Myself, Wim, Dana, T&C went down this year for the annual Linux Fest Northwest held at Bellingham at the technical college. We started out with five people stuffed in a not bad car for 4, but it was only a 30 minute drive down, so it wasn’t all that bad.
The first presentation we all went into was one on Linux Virtualization by Ilya Baimetov, talking about using OpenVZ and Virtuozzo (we had originally thought it was a talk about Xen). Quite interesting, though we missed the first half of the lecture, where they explained the differences between things like Xen and OpenVZ. The config for OpenVZ seemed a bit easier though, at least as far as controlling the virtual machines, though as Dana pointed out (that sharp security guy he is), that being able to execute commands like:
# vzctl exec machine123 ps ax
from the host machine with no authentication to the client basically means if the host machine is rooted every client is not only 0wned, it’s also able to poke around in the clients machine unauthenticated by standard authentication the client may have set up (normally this would be the client required to give the hosting company a root password or similar in case Something Bad happens) an no audit log (though I’m not sure what sort of logging or audit trail this system has. It’s a relatively new system though, and we didn’t see all the talk. I didn’t realize there was an alternative to Xen out there though.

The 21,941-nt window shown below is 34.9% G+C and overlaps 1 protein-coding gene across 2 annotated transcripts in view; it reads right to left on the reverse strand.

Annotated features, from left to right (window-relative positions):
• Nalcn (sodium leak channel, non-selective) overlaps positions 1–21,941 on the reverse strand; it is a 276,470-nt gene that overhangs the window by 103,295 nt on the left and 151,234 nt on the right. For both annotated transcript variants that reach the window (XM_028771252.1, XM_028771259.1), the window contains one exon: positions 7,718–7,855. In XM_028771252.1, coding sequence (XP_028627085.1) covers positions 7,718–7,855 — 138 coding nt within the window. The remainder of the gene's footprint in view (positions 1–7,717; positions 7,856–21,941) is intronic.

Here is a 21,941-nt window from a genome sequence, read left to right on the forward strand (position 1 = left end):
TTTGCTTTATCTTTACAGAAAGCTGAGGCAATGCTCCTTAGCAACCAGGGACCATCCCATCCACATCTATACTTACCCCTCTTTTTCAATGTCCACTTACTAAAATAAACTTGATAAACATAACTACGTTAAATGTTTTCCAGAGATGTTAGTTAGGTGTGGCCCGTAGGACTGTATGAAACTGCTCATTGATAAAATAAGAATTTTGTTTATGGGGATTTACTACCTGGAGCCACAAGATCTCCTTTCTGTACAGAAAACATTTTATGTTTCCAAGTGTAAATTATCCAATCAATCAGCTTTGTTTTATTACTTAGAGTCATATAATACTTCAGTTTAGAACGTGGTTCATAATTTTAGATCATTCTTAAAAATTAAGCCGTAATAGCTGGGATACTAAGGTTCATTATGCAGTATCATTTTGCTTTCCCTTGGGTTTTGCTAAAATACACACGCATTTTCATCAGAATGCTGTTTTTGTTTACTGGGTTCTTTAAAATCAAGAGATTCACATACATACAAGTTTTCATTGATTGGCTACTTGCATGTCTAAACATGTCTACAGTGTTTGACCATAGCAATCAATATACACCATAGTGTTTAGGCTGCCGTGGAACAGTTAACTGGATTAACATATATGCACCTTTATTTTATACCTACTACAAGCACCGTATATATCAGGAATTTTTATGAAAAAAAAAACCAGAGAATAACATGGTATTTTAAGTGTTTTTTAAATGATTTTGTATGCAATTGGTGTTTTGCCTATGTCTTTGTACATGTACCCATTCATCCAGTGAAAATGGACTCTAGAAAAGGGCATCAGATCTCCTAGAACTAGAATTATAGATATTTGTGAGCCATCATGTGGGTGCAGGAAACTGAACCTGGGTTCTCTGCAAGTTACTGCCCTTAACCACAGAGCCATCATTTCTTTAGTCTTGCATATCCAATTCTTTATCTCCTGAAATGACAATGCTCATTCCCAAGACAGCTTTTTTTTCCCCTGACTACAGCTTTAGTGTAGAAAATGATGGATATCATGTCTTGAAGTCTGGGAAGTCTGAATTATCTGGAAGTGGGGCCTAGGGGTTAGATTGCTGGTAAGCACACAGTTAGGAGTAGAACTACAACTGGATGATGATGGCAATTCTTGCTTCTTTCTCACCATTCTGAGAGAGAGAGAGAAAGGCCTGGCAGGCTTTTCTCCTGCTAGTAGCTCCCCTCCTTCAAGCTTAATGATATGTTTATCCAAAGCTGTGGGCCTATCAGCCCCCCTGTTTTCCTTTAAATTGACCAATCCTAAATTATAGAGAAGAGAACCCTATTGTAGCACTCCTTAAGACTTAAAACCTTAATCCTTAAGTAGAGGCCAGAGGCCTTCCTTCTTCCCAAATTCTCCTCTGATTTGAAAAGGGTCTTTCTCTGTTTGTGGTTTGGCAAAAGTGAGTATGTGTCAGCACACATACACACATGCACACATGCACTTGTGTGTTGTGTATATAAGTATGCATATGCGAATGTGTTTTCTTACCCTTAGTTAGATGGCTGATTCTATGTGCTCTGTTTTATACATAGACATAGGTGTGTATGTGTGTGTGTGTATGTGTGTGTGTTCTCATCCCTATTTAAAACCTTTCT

The second talk was a similar one, or so we thought, called Offsite Virtual Colocation Servers by Keith Lofstrom in the same room. It had “virtual” in the title, so we were sucked into the buzzword vortex. It turned out to be a far more simplistic talk (to us) about how to set yourself up with offsite backup / access through a hosted virtual server.
Next up, lunch! BBQd salmon was the standard fare, so we left the classroom to discover that the lovely sun we had driven down in had turned into pouring rain. At this point the 5 of us broke up and T and I got salmon and then wandered through the sellers market, completely ignoring / forgetting about the third talk. When they set these things up you’d think they’d give a bit of time for lunch right?
The last one that J and I (who I met up with down there with his friend M) was the Desktop Innovation on Linux at Novell with Ted Haeger (who noted his appearance on his own blog). This was probably my favorite talk of the three, even though I knew the most about it.
Mostly the talk was on tools like the Banshee music player (playing “Come as You Are” by Nirvana as we speak), the Tango icon project, F-Spot (still a bit immature for my needs/wants I think) and mono. The end of the presentation had the ultra-sexy XGL demo as well. It was nice to have someone else affirm that the eye-candy does actually have real-world use as well. I know that it had to somewhere, but hadn’t figure out just how. His example was a visually impared person at one of his other talks wanted/needed the “zoom” technology it to do things like browse webpages that used flash and wouldn’t let you increase font size. Anyway, Ted was a really funny and engaging speaker who was quite enjoyable even if the talk went a bit long.
Other than hitting a Red Robin on the way back and enjoying a pint of a non-sucky beer, it was another successful year.